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Pink-ball experiment hits Sheffield Shield

Brydon Coverdale

March 2, 2014

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The pink ball caused no problems for Michael Di Venuto, MCC v Durham, Abu Dhabi, March 29, 2010
Australia's batting coach Michael di Venuto scored a century with a pink ball under lights in 2010 and said at the time it was "easy to pick up" © PA Photos
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Australian cricket is ready for its own twilight saga. This week's round of Sheffield Shield matches will be played with pink balls under floodlights and Cricket Australia hopes it will be the first step towards hosting a day-night Test in less than two years, most likely against New Zealand in 2015-16. But exactly what it will deliver over the next four days is a mystery.

The main question surrounds the visibility of the balls as the sun goes down, and their longevity throughout an innings. Will fielders and batsmen be able to pick them up under lights? Will they swing? Will they need to be changed throughout the innings? By the end of the week, those questions will have been addressed and James Sutherland, the Cricket Australia CEO, hopes a greater number of day-night games will be scheduled next summer.

"The endgame here is to explore opportunities for Test cricket to be played as day-night matches," Sutherland said. "We want to be satisfied that the conditions in Australia are good enough. There's no doubt we'll learn a bit next week and hopefully we'll have greater confidence that this concept can work.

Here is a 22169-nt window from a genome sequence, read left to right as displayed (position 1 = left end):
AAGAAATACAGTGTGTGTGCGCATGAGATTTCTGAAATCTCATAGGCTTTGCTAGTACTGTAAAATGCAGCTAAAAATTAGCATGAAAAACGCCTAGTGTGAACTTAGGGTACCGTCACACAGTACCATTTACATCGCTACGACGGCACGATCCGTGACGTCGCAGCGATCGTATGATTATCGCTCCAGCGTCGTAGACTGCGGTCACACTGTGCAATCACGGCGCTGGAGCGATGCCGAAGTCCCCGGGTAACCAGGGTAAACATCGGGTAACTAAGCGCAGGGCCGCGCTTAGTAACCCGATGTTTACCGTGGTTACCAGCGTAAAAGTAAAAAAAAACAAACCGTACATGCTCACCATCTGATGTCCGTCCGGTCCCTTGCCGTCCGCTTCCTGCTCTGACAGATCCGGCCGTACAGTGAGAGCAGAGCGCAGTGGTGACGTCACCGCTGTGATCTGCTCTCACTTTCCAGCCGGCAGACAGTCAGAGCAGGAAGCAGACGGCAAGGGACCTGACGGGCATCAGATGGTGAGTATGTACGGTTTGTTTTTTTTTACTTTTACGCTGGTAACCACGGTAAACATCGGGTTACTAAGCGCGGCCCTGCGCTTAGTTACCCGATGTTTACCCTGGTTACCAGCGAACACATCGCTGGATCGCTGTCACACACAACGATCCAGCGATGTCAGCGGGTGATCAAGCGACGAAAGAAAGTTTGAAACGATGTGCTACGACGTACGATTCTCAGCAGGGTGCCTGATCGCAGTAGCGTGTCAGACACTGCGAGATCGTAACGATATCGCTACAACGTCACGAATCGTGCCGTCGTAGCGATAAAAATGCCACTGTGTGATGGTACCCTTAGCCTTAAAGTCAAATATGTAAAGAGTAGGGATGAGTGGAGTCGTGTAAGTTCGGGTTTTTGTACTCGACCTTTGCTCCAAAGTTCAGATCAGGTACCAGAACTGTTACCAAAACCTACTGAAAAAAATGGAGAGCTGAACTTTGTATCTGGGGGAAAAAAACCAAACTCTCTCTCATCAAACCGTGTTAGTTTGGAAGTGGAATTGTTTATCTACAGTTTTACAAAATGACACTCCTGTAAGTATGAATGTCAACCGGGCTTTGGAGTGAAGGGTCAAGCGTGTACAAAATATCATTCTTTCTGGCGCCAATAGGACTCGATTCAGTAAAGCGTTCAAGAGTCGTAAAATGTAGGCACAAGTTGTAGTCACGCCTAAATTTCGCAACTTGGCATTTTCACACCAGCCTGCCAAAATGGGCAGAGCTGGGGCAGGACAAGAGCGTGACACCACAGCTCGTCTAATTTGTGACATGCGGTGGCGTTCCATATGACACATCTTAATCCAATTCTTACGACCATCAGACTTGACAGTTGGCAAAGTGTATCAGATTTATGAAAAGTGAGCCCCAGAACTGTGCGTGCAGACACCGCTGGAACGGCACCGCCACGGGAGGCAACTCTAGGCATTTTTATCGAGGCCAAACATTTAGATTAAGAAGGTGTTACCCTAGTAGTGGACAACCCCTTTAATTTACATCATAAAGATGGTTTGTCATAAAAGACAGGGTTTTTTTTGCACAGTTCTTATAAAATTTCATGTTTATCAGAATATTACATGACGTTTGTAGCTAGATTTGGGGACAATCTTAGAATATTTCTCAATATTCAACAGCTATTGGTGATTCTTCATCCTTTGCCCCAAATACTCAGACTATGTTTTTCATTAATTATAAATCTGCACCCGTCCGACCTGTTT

"It's about securing the future relevance of Test cricket as a sport of choice not just here but all around the world. Hopefully, next week will prove to be a step in the right direction. Without conducting trials in serious first-class competition, we won't know how far away we are. That's why next week's matches are an important advancement in our plans."

Whether the pink ball proves an advancement for the quality of batting on display remains to be seen. Test opener Chris Rogers is colour blind and said he would not play in a pink-ball match again after being part of a trial in Abu Dhabi, while Victoria's captain Matthew Wade, who also has a form of colour-blindness, is unsure how he will go when the lights kick in at the MCG against Tasmania.

"I just had a little net [session] and it seems all right," Wade said on Friday afternoon. "I think the interesting thing will be when the lights come on. That will be the challenge for me, I think. I'm pretty good with the red and the green, but when it's an off-colour I struggle to pick the ball up as quick. I can still see it fine, but it's a bit more blurred than what it normally is. It's pretty good during the day. We'll just have to see how it goes at night."

It is not the first time day-night Sheffield Shield cricket has been trialled. Yellow and orange balls were experimented with during the 1990s but the yellow was difficult to see and the orange looked as if it had a comet-like tail when moving through the air. Nor is it the first time pink balls have been used for day-night first-class cricket.